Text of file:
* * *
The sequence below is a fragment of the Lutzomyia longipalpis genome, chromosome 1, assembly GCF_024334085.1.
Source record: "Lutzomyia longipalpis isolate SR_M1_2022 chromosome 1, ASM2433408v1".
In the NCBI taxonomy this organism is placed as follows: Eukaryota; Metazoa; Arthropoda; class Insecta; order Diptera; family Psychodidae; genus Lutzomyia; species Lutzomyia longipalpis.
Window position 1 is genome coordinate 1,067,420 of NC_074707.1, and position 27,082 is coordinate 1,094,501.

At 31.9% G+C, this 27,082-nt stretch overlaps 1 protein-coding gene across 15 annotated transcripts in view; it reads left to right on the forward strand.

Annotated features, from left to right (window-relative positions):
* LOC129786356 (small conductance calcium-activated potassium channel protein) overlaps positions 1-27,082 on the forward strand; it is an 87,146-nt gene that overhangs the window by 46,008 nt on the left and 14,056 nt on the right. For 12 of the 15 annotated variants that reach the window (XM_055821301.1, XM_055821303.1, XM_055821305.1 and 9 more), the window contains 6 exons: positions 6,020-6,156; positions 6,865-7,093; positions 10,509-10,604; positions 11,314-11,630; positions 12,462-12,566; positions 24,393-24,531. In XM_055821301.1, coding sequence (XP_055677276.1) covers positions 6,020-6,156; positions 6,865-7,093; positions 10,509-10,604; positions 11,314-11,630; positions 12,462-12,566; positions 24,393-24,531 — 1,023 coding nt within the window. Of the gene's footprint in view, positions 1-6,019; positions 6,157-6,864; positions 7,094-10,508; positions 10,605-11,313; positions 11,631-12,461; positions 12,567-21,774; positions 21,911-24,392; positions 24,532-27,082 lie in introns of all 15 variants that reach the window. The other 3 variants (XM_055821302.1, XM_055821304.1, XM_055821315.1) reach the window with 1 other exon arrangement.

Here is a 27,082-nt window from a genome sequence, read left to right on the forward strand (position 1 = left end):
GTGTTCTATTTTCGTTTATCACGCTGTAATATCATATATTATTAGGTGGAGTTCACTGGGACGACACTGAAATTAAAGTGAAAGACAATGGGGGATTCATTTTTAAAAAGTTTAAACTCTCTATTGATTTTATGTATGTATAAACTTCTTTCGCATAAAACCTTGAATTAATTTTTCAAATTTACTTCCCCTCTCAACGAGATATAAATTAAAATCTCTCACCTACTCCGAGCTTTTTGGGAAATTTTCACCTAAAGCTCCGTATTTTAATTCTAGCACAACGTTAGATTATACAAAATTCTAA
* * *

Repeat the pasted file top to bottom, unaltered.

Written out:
The sequence below is a fragment of the Lutzomyia longipalpis genome, chromosome 1, assembly GCF_024334085.1.
Source record: "Lutzomyia longipalpis isolate SR_M1_2022 chromosome 1, ASM2433408v1".
In the NCBI taxonomy this organism is placed as follows: Eukaryota; Metazoa; Arthropoda; class Insecta; order Diptera; family Psychodidae; genus Lutzomyia; species Lutzomyia longipalpis.
Window position 1 is genome coordinate 1,067,420 of NC_074707.1, and position 27,082 is coordinate 1,094,501.

At 31.9% G+C, this 27,082-nt stretch overlaps 1 protein-coding gene across 15 annotated transcripts in view; it reads left to right on the forward strand.

Annotated features, from left to right (window-relative positions):
* LOC129786356 (small conductance calcium-activated potassium channel protein) overlaps positions 1-27,082 on the forward strand; it is an 87,146-nt gene that overhangs the window by 46,008 nt on the left and 14,056 nt on the right. For 12 of the 15 annotated variants that reach the window (XM_055821301.1, XM_055821303.1, XM_055821305.1 and 9 more), the window contains 6 exons: positions 6,020-6,156; positions 6,865-7,093; positions 10,509-10,604; positions 11,314-11,630; positions 12,462-12,566; positions 24,393-24,531. In XM_055821301.1, coding sequence (XP_055677276.1) covers positions 6,020-6,156; positions 6,865-7,093; positions 10,509-10,604; positions 11,314-11,630; positions 12,462-12,566; positions 24,393-24,531 — 1,023 coding nt within the window. Of the gene's footprint in view, positions 1-6,019; positions 6,157-6,864; positions 7,094-10,508; positions 10,605-11,313; positions 11,631-12,461; positions 12,567-21,774; positions 21,911-24,392; positions 24,532-27,082 lie in introns of all 15 variants that reach the window. The other 3 variants (XM_055821302.1, XM_055821304.1, XM_055821315.1) reach the window with 1 other exon arrangement.

Here is a 27,082-nt window from a genome sequence, read left to right on the forward strand (position 1 = left end):
GTGTTCTATTTTCGTTTATCACGCTGTAATATCATATATTATTAGGTGGAGTTCACTGGGACGACACTGAAATTAAAGTGAAAGACAATGGGGGATTCATTTTTAAAAAGTTTAAACTCTCTATTGATTTTATGTATGTATAAACTTCTTTCGCATAAAACCTTGAATTAATTTTTCAAATTTACTTCCCCTCTCAACGAGATATAAATTAAAATCTCTCACCTACTCCGAGCTTTTTGGGAAATTTTCACCTAAAGCTCCGTATTTTAATTCTAGCACAACGTTAGATTATACAAAATTCTAA